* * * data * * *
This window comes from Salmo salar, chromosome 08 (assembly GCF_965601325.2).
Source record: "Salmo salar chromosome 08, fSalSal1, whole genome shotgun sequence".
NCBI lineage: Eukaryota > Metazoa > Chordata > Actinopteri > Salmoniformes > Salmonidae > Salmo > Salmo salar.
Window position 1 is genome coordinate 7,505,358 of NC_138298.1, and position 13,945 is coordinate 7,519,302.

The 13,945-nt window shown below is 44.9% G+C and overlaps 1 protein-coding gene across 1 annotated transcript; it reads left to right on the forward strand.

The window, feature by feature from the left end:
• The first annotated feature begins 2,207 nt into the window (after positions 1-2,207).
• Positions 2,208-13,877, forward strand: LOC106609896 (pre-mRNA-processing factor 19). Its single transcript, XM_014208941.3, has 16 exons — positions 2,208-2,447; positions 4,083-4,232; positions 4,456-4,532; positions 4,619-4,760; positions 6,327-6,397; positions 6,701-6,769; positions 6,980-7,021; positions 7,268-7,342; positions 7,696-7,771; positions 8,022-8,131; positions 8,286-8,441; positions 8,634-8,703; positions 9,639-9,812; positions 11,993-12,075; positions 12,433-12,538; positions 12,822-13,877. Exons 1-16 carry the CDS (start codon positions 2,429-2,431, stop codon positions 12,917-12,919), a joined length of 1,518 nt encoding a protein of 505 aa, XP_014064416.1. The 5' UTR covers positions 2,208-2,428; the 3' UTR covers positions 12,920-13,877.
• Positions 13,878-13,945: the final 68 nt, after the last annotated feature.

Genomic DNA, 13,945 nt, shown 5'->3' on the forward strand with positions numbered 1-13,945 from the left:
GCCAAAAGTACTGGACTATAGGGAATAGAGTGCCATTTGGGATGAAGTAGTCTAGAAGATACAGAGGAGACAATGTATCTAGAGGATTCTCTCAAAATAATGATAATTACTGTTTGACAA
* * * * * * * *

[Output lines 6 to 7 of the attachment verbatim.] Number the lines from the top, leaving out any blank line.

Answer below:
The window, feature by feature from the left end:
• The first annotated feature begins 2,207 nt into the window (after positions 1-2,207).